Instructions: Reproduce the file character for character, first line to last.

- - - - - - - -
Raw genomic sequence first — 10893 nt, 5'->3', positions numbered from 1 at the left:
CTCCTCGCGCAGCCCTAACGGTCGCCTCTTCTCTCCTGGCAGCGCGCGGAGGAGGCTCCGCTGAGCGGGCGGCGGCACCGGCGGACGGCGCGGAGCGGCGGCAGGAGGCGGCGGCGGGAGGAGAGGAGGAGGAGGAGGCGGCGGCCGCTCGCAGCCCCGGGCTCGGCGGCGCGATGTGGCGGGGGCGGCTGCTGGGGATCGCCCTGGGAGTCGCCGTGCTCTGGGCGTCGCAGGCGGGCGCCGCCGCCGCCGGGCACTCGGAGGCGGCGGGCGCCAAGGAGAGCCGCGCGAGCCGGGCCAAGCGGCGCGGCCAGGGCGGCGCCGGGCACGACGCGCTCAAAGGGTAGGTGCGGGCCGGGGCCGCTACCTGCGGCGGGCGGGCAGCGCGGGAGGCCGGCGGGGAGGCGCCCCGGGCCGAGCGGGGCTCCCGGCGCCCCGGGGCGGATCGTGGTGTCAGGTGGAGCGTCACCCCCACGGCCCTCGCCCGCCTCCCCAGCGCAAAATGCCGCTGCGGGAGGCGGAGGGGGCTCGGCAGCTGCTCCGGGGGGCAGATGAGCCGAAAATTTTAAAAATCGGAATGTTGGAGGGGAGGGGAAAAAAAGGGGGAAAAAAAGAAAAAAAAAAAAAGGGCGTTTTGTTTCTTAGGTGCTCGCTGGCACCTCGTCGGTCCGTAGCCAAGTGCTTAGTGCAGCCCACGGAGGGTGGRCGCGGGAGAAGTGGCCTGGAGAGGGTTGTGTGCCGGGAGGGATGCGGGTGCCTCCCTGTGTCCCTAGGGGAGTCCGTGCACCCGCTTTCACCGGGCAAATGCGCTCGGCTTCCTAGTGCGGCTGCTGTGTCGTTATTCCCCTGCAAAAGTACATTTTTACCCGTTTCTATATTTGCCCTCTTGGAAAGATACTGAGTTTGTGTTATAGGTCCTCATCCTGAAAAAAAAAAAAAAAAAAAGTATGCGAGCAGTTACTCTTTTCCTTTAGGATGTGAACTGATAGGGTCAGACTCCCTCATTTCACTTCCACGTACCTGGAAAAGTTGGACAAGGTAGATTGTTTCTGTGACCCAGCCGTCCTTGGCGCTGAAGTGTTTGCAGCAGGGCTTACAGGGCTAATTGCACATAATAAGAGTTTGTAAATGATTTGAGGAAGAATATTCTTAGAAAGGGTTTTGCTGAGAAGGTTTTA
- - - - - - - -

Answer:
Raw genomic sequence first — 10893 nt, 5'->3', positions numbered from 1 at the left:
CTCCTCGCGCAGCCCTAACGGTCGCCTCTTCTCTCCTGGCAGCGCGCGGAGGAGGCTCCGCTGAGCGGGCGGCGGCACCGGCGGACGGCGCGGAGCGGCGGCAGGAGGCGGCGGCGGGAGGAGAGGAGGAGGAGGAGGCGGCGGCCGCTCGCAGCCCCGGGCTCGGCGGCGCGATGTGGCGGGGGCGGCTGCTGGGGATCGCCCTGGGAGTCGCCGTGCTCTGGGCGTCGCAGGCGGGCGCCGCCGCCGCCGGGCACTCGGAGGCGGCGGGCGCCAAGGAGAGCCGCGCGAGCCGGGCCAAGCGGCGCGGCCAGGGCGGCGCCGGGCACGACGCGCTCAAAGGGTAGGTGCGGGCCGGGGCCGCTACCTGCGGCGGGCGGGCAGCGCGGGAGGCCGGCGGGGAGGCGCCCCGGGCCGAGCGGGGCTCCCGGCGCCCCGGGGCGGATCGTGGTGTCAGGTGGAGCGTCACCCCCACGGCCCTCGCCCGCCTCCCCAGCGCAAAATGCCGCTGCGGGAGGCGGAGGGGGCTCGGCAGCTGCTCCGGGGGGCAGATGAGCCGAAAATTTTAAAAATCGGAATGTTGGAGGGGAGGGGAAAAAAAGGGGGAAAAAAAGAAAAAAAAAAAAAGGGCGTTTTGTTTCTTAGGTGCTCGCTGGCACCTCGTCGGTCCGTAGCCAAGTGCTTAGTGCAGCCCACGGAGGGTGGRCGCGGGAGAAGTGGCCTGGAGAGGGTTGTGTGCCGGGAGGGATGCGGGTGCCTCCCTGTGTCCCTAGGGGAGTCCGTGCACCCGCTTTCACCGGGCAAATGCGCTCGGCTTCCTAGTGCGGCTGCTGTGTCGTTATTCCCCTGCAAAAGTACATTTTTACCCGTTTCTATATTTGCCCTCTTGGAAAGATACTGAGTTTGTGTTATAGGTCCTCATCCTGAAAAAAAAAAAAAAAAAAAGTATGCGAGCAGTTACTCTTTTCCTTTAGGATGTGAACTGATAGGGTCAGACTCCCTCATTTCACTTCCACGTACCTGGAAAAGTTGGACAAGGTAGATTGTTTCTGTGACCCAGCCGTCCTTGGCGCTGAAGTGTTTGCAGCAGGGCTTACAGGGCTAATTGCACATAATAAGAGTTTGTAAATGATTTGAGGAAGAATATTCTTAGAAAGGGTTTTGCTGAGAAGGTTTTA